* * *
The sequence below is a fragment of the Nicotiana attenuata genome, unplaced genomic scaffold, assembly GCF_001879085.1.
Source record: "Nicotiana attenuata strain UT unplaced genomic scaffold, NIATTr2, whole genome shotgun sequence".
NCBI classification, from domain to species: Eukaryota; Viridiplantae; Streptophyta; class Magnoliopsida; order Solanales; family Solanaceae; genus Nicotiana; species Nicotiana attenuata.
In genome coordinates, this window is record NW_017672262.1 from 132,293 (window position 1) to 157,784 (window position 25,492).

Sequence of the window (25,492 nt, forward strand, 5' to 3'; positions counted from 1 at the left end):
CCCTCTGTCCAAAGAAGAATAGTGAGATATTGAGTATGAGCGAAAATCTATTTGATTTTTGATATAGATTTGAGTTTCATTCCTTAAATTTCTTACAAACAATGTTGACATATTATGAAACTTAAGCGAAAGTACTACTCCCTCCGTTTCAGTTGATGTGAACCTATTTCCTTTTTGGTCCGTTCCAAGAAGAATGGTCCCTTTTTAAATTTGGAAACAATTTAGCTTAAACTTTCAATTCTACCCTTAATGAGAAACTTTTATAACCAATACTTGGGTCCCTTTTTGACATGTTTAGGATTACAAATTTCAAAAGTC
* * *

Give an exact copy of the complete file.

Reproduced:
The sequence below is a fragment of the Nicotiana attenuata genome, unplaced genomic scaffold, assembly GCF_001879085.1.
Source record: "Nicotiana attenuata strain UT unplaced genomic scaffold, NIATTr2, whole genome shotgun sequence".
NCBI classification, from domain to species: Eukaryota; Viridiplantae; Streptophyta; class Magnoliopsida; order Solanales; family Solanaceae; genus Nicotiana; species Nicotiana attenuata.
In genome coordinates, this window is record NW_017672262.1 from 132,293 (window position 1) to 157,784 (window position 25,492).

Sequence of the window (25,492 nt, forward strand, 5' to 3'; positions counted from 1 at the left end):
CCCTCTGTCCAAAGAAGAATAGTGAGATATTGAGTATGAGCGAAAATCTATTTGATTTTTGATATAGATTTGAGTTTCATTCCTTAAATTTCTTACAAACAATGTTGACATATTATGAAACTTAAGCGAAAGTACTACTCCCTCCGTTTCAGTTGATGTGAACCTATTTCCTTTTTGGTCCGTTCCAAGAAGAATGGTCCCTTTTTAAATTTGGAAACAATTTAGCTTAAACTTTCAATTCTACCCTTAATGAGAAACTTTTATAACCAATACTTGGGTCCCTTTTTGACATGTTTAGGATTACAAATTTCAAAAGTC